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Understanding the Results of an Integrated Cost/Schedule Risk Analysis

Risk I Track



The recent rise of integrated risk analyses methods has created a new opportunity for complex projects to understand the dynamic inter-relationship of cost, schedule, and risk. NASA has been implementing Joint Confidence Level (JCL) analysis of cost, schedule, and risk for all major projects since 2009 in an attempt to proceduralize and codify the requirements for an integrated risk analysis product.
Since the method of integrated risk analysis is itself new, the visualization of analysis results has been challenging. Starting with the simple X-Y scatter plot, this paper will explain how to understand the results of an integrated cost/schedule risk analysis using illustrative examples. The authors will also propose new advanced methods for visualizing results, and provide evidence of the valuable insight that can be gained from conducting an integrated cost/schedule risk analysis.


James Johnson
Mr. Johnson is responsible for providing Cost Estimates and Assessments, Schedule Estimates and Assessments, Risk Analyses, and Joint Cost Schedule Risk Analysis for the Cost Analysis Division (CAD) at NASA Headquarters. His current responsibilities include completing cost estimates, schedule estimates, and risk assessments for various NASA Programs and Projects at NASA.
His work at NASA HQ includes supporting high level Agency studies, providing support and consultation to projects, and developing policy and guidance for the Agency in the areas of cost, schedule, and risk assessments. While supporting NASA, James has received multiple individual and team awards recognizing his contributions and performance as an analyst. This includes a recent NASA HQ Honors Team Award for JCL Tool Development with team members from Tecolote Research and Booz Allen Hamilton. James has presented and defended numerous cost estimates of government programs that have ranged in cost from less than $50M, to greater than $100B. James has significant experience in all primary methods of estimating cost and schedule including parametrics, analogy, and bottoms-up. He is also experienced in the areas of risk analysis and assessment to support the development of cost and schedule risk models. James has developed, and contributed to the development of, multiple Joint Confidence Level (JCL) models, including some of the first JCL models for NASA that he then presented to the NASA Administrator, Dr. Michael Griffin.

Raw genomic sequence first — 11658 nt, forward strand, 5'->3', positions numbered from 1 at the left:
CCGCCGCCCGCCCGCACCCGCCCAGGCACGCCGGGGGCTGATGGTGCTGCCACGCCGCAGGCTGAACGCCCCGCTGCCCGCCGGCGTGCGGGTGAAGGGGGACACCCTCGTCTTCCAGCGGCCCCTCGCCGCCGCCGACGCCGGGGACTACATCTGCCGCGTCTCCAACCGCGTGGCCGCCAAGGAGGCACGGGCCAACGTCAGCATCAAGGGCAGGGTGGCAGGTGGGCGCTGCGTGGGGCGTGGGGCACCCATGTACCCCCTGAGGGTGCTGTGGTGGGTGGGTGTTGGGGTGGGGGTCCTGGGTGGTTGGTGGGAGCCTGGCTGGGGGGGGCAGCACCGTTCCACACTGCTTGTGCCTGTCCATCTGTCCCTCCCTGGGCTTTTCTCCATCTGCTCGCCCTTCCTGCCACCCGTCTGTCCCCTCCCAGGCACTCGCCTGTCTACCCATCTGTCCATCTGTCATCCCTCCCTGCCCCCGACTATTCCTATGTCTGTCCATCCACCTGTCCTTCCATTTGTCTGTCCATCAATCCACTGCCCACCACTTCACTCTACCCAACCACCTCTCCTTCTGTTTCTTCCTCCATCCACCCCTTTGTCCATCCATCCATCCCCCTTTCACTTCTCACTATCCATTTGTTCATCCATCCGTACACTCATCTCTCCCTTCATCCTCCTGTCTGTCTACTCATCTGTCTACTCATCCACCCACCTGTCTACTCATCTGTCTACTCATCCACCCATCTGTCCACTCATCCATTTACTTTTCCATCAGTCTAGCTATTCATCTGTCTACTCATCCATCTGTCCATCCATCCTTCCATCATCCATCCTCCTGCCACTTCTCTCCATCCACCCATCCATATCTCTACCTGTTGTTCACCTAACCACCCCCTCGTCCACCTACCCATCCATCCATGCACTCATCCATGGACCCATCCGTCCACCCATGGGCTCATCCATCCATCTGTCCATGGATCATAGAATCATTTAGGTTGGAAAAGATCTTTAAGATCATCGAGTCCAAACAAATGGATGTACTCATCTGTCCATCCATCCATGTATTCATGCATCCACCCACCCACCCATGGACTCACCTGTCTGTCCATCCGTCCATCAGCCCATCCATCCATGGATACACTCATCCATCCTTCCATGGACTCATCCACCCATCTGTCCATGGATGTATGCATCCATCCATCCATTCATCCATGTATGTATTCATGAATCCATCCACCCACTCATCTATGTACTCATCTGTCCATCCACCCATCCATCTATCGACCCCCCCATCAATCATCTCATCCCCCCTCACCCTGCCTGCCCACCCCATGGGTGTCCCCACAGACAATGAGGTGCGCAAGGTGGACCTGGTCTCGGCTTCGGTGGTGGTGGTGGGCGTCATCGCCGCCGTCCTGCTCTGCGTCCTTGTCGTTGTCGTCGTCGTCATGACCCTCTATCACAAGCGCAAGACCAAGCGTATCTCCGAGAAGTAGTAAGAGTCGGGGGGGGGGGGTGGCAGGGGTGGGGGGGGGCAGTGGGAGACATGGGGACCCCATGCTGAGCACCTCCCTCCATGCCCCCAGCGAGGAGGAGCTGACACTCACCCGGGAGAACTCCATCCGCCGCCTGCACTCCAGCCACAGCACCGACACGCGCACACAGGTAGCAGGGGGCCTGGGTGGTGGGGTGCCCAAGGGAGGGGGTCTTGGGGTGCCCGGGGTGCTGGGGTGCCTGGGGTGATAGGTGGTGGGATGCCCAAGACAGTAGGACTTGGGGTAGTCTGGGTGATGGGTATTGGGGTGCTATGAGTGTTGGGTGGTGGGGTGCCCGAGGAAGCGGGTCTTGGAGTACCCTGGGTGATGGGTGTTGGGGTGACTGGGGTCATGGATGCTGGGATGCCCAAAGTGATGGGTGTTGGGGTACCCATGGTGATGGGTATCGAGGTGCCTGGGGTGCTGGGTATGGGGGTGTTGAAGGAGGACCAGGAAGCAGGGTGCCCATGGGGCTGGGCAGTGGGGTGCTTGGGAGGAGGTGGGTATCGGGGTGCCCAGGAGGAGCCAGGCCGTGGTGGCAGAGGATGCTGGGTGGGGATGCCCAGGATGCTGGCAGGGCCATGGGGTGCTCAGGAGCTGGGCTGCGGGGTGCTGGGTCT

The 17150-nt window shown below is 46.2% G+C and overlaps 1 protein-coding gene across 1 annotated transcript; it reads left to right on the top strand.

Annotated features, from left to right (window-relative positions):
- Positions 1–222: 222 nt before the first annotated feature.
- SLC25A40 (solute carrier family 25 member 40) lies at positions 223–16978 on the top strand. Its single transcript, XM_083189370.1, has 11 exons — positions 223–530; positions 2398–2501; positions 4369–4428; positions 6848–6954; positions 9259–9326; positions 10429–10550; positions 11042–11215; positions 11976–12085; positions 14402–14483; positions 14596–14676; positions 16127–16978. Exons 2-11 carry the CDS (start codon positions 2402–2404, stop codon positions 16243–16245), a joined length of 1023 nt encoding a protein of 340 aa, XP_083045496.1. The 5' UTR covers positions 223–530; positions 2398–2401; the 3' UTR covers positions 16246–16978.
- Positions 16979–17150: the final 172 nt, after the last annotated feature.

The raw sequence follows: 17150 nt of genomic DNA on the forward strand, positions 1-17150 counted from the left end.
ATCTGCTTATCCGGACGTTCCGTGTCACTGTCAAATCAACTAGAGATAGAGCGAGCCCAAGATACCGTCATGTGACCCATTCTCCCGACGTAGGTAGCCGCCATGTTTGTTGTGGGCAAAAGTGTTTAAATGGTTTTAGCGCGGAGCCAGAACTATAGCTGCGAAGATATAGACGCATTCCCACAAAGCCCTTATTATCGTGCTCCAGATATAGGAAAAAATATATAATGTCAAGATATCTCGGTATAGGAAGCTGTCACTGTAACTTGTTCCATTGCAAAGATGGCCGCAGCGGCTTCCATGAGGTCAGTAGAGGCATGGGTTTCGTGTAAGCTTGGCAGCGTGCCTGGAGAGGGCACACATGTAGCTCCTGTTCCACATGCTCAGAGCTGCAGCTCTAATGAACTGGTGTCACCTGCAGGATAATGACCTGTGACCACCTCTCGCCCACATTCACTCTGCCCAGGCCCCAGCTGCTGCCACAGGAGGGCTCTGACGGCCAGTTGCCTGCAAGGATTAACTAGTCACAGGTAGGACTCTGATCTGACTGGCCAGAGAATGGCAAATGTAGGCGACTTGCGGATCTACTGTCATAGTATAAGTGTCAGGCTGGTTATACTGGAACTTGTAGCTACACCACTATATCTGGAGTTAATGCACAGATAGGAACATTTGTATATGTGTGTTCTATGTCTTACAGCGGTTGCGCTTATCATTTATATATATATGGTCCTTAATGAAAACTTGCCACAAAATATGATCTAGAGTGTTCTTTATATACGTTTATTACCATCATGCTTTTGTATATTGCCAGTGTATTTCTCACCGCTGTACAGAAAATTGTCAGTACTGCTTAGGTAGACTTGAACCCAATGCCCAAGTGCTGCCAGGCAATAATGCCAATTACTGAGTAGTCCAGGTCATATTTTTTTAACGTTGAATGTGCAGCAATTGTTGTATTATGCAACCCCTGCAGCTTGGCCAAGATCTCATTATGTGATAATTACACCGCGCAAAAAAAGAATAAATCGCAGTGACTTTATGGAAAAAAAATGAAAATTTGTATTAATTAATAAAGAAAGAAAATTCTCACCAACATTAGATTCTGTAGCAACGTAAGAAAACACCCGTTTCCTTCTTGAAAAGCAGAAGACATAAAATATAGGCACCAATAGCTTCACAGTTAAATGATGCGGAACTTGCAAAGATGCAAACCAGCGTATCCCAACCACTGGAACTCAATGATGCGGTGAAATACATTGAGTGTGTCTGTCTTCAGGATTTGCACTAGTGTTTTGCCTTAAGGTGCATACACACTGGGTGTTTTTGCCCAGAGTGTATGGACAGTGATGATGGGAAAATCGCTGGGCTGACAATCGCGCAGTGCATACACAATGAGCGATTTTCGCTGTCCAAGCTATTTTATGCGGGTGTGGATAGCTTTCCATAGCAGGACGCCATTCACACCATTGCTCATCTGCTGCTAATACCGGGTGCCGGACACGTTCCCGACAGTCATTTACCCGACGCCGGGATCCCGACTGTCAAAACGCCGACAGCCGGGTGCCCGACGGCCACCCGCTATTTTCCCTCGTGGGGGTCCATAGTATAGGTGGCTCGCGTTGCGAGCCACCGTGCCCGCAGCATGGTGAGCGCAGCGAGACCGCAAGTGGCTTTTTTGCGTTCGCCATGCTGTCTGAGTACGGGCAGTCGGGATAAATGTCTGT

Darren Elliott